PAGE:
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Community sports supporters speak

Despite pushback, school board firm on limiting sports

By Susan Mustapich | Sep 03, 2020
Five Town CSD board members heard community support Sept. 2 for delaying a decision on sports team competition, until state agencies and the Maine Principal Association work things out.

CAMDEN — School Board and district officials held firm at a Sept. 2 meeting on their decision to limit sports teams at Camden Hills Regional High School to inter-team competition.

At the meeting, board members heard from parents leading the effort to regain county, regional and statewide team competitions for Camden Hills. Afterwards, board members unanimously expressed support for the decision they had previously made.

There was no animosity between community and board members, though the two groups disagree on what should be done.

Camden Hills Regional High School was the first in the state to announce on Aug. 21 that it would allow only inter-team sports competition. The Maine Principal Association's plan, Return to Competition for Competitive Athletics and Activities in Maine, was released Aug. 27.

The MPA plan is now under review by the Maine Department of Education and Department of Health and Human Services.

At the meeting, speakers in favor of holding sports competition talked about the importance of sports to students and the confusion the district's early decision has caused for them. They faulted district officials for lack of communication around the early decision to cancel county, regional and statewide competitions and the across-the-board decision, regardless of the sport.

Camden Hills Principal Shawn Carlson explained to community members that he was on the Maine Principal's Association Executive Committee and knew what they were going to suggest. He said he resigned because he knew that they were not meeting the states guidelines, "which I have to meet legally."

"I was frustrated that they refused to step up, make the right decisions about what the state was asking us to do, and what we thought we could pull off for kids." He said he did not have the option of running with MPA's plans.

He shared this information with Five Town CSD Superintendent Maria Libby and Athletic Director Jeff Hart. Carlson backs their decision. "When the MPA came out with their plan, "they got their hands slapped. and they're back to where they were." he said.

Libby said since mid-July schools have had the state's COVID-19 guidelines for community sports. The guidelines were just updated, she said. She believes the state will come to same conclusion the Five Town district announced  — "and that people have known that for months."

She said the district was tired of waiting for MPA to come out with something. Camden Hills is one of the schools that had the courage to make a decision other schools will be making "instead of kicking the can down the road," Libby said.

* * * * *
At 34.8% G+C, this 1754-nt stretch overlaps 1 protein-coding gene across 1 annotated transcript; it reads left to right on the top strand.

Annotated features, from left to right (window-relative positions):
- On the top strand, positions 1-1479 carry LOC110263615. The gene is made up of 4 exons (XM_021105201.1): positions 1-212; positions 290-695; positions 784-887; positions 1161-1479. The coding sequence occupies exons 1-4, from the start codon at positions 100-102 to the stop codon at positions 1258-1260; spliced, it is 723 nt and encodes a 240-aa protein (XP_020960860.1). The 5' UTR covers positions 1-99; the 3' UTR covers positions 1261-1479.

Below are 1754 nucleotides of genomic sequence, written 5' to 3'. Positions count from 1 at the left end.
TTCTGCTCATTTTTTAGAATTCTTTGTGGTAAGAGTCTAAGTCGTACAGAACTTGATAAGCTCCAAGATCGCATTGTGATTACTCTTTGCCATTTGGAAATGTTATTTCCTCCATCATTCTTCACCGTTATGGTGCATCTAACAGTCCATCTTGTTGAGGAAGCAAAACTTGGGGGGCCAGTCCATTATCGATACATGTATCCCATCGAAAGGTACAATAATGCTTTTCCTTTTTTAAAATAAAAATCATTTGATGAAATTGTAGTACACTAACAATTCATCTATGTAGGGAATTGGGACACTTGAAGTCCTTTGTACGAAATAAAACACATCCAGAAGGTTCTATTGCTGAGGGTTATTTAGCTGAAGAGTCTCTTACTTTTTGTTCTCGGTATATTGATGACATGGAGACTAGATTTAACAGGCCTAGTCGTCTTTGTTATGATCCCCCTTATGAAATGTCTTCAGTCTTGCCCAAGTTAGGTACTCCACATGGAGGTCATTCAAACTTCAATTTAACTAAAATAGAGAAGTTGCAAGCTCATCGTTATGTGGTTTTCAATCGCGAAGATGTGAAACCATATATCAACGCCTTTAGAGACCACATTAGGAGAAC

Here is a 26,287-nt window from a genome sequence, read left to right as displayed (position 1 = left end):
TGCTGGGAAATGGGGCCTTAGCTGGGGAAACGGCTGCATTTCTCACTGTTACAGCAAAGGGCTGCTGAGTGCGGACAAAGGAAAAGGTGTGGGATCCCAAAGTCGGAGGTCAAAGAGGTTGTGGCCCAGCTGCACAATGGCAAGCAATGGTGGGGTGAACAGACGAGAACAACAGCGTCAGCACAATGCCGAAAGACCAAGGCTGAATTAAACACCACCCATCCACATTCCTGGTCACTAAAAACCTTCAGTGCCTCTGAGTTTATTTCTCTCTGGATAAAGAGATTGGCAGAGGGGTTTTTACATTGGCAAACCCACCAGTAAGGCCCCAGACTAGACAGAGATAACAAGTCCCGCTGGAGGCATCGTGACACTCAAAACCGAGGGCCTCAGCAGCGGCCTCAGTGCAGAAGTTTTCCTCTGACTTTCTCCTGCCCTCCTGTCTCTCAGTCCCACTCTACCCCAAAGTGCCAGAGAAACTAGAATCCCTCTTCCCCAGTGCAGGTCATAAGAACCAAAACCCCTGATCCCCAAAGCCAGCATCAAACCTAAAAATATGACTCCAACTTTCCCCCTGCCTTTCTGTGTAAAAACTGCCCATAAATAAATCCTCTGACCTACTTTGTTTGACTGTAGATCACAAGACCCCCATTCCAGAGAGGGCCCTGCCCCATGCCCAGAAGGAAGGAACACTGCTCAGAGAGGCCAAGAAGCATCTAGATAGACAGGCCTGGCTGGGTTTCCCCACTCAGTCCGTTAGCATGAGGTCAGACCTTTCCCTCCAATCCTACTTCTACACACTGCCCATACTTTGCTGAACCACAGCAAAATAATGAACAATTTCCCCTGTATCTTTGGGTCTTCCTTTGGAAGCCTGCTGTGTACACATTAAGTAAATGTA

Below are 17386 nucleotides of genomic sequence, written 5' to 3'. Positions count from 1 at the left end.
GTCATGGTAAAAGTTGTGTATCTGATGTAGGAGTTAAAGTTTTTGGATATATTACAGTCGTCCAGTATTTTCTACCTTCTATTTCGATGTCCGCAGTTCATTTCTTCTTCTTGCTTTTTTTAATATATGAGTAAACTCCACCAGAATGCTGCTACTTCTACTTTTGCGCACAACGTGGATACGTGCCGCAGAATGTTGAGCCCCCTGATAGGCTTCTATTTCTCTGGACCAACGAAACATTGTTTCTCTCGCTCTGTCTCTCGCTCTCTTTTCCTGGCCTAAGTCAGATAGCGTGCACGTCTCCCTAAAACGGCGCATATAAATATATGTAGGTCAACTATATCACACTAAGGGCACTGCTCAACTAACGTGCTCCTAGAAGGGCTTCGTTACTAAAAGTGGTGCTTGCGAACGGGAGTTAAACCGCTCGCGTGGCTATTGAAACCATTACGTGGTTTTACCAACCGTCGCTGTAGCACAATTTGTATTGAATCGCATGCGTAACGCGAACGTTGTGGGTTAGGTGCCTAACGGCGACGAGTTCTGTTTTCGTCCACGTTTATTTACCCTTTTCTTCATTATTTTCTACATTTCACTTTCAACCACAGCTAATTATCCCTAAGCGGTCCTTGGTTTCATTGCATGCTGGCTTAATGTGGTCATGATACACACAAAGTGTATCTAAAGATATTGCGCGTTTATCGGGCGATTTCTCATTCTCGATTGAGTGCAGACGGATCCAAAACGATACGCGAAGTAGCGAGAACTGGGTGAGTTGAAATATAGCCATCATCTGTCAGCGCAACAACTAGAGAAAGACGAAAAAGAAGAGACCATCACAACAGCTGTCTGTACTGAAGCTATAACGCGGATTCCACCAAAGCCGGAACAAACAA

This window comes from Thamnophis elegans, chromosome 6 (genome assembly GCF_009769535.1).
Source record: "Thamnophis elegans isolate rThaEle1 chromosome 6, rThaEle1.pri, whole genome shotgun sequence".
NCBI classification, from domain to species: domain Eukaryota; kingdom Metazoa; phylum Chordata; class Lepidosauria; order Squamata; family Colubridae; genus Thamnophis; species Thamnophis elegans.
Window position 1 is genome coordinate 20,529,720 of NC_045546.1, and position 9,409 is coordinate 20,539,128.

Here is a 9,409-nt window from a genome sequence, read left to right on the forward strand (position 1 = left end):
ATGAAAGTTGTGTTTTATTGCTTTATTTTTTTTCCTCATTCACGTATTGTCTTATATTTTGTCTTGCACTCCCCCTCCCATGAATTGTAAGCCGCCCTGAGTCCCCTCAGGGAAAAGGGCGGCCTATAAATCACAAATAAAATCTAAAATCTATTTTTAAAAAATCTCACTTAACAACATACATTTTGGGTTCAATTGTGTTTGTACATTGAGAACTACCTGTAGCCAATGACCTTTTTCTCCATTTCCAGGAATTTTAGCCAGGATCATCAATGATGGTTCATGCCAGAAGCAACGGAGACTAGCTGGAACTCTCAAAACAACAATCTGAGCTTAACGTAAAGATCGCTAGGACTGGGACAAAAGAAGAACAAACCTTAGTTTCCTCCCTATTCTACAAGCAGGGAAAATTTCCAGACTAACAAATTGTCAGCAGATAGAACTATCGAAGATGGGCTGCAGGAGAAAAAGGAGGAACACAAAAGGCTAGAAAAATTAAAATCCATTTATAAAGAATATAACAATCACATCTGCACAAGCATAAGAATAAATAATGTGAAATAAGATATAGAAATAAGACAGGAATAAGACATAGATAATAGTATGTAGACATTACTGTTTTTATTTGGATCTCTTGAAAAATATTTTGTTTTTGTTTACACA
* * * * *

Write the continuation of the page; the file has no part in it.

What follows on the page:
"We knew we would get flak for this decision because people are more passionate about sports than any other aspect of school," Libby said.

Five Town CSD Chairwoman Becky Flanagan stated there was misinformation being shared about what the district was doing.

The decision was not made in haste, but was made after months of consultation, she said. It is not true that sports competitions are the only extracurricular area affected. There will be no band or chorus concerts and no plays this fall, she explained.

She said the Maine Principals Association's plan was not endorsed by the Maine Center for Disease Control and that its sports medicine guidance was provided by orthopedic physicians, not by infectious disease specialists.

In response to community member comments and questions, Carlson agreed that the district was now taking heat because it did not communicate well.

He also emphasized that planning for sports is ongoing.

"We're waiting to see what the state and MPA will agree to," he said. "What we're hoping to hear is what can be done at least at the school level. This is not finished and we're going to have to ride the process out, even though we've decided not to play scholastically."

The Board rules for community comments were that speakers had to be from the towns sending students to the three schools.

Jen Roper asked for an explanation of the early decision made by officials.

James Cook said said he is a parent of a high school athlete, loves to watch his kid play basketball and volunteers and puts a lot of time into sports. He said he supports the school districts decision.

"I want to see my kid play basketball, and I do not support my kid playing basket ball, and that's really hard for me," he said.

Carl Chadwick said, "We're not here to question the decision, the decision's going to be the decision, it sounds like to me. But we had a lot of concerns about the process."

He said Libby had now explained the process more openly than what had been explained before."